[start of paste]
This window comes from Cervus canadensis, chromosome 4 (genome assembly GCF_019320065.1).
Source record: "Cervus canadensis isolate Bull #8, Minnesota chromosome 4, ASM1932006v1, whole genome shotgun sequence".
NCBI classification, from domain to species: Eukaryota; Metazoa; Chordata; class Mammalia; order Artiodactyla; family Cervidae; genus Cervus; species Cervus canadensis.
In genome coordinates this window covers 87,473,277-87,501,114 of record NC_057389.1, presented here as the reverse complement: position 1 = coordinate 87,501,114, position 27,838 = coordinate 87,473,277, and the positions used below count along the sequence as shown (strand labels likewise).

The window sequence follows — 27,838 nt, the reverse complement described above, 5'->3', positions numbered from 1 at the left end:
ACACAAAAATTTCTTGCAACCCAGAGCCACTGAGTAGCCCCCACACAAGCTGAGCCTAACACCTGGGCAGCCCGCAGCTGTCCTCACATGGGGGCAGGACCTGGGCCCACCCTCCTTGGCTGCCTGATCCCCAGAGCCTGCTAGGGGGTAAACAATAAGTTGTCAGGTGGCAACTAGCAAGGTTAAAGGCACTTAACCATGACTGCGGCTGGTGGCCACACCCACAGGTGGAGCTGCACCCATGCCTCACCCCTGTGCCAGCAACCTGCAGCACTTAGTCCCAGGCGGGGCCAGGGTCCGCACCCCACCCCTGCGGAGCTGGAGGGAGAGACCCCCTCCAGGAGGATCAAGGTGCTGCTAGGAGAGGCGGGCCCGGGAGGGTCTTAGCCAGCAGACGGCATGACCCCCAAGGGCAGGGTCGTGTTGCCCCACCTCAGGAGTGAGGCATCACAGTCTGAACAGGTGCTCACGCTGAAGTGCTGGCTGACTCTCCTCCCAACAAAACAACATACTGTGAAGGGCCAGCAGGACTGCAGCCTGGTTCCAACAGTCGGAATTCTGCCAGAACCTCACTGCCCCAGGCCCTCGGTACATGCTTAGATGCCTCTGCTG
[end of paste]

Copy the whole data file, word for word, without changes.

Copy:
This window comes from Cervus canadensis, chromosome 4 (genome assembly GCF_019320065.1).
Source record: "Cervus canadensis isolate Bull #8, Minnesota chromosome 4, ASM1932006v1, whole genome shotgun sequence".
NCBI classification, from domain to species: Eukaryota; Metazoa; Chordata; class Mammalia; order Artiodactyla; family Cervidae; genus Cervus; species Cervus canadensis.
In genome coordinates this window covers 87,473,277-87,501,114 of record NC_057389.1, presented here as the reverse complement: position 1 = coordinate 87,501,114, position 27,838 = coordinate 87,473,277, and the positions used below count along the sequence as shown (strand labels likewise).

The window sequence follows — 27,838 nt, the reverse complement described above, 5'->3', positions numbered from 1 at the left end:
ACACAAAAATTTCTTGCAACCCAGAGCCACTGAGTAGCCCCCACACAAGCTGAGCCTAACACCTGGGCAGCCCGCAGCTGTCCTCACATGGGGGCAGGACCTGGGCCCACCCTCCTTGGCTGCCTGATCCCCAGAGCCTGCTAGGGGGTAAACAATAAGTTGTCAGGTGGCAACTAGCAAGGTTAAAGGCACTTAACCATGACTGCGGCTGGTGGCCACACCCACAGGTGGAGCTGCACCCATGCCTCACCCCTGTGCCAGCAACCTGCAGCACTTAGTCCCAGGCGGGGCCAGGGTCCGCACCCCACCCCTGCGGAGCTGGAGGGAGAGACCCCCTCCAGGAGGATCAAGGTGCTGCTAGGAGAGGCGGGCCCGGGAGGGTCTTAGCCAGCAGACGGCATGACCCCCAAGGGCAGGGTCGTGTTGCCCCACCTCAGGAGTGAGGCATCACAGTCTGAACAGGTGCTCACGCTGAAGTGCTGGCTGACTCTCCTCCCAACAAAACAACATACTGTGAAGGGCCAGCAGGACTGCAGCCTGGTTCCAACAGTCGGAATTCTGCCAGAACCTCACTGCCCCAGGCCCTCGGTACATGCTTAGATGCCTCTGCTG